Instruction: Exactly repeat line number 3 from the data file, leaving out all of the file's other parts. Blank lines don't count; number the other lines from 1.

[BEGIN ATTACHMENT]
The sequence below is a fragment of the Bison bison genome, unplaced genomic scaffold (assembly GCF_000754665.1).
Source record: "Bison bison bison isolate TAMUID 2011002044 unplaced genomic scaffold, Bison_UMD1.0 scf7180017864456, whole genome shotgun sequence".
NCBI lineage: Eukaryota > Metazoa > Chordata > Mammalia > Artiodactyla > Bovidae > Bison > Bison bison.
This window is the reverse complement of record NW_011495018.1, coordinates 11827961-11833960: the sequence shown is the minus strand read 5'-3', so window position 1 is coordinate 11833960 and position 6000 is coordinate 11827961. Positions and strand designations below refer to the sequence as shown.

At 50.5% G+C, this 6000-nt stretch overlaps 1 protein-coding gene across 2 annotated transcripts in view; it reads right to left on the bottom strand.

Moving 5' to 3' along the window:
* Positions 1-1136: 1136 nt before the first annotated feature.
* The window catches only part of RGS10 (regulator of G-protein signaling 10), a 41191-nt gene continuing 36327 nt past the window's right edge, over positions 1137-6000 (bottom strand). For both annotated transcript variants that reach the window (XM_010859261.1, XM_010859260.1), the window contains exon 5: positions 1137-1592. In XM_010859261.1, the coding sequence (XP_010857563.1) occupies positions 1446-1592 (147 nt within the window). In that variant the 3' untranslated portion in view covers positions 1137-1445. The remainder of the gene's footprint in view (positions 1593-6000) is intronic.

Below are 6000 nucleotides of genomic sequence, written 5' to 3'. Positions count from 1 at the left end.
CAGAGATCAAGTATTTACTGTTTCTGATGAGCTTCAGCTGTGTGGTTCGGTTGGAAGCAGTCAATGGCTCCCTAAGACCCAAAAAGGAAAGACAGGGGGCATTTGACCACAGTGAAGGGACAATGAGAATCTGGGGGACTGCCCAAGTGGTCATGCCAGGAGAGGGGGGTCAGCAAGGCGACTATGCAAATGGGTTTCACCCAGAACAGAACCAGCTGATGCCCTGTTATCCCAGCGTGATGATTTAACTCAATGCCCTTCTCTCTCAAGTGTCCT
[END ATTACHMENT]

NCBI lineage: Eukaryota > Metazoa > Chordata > Mammalia > Artiodactyla > Bovidae > Bison > Bison bison.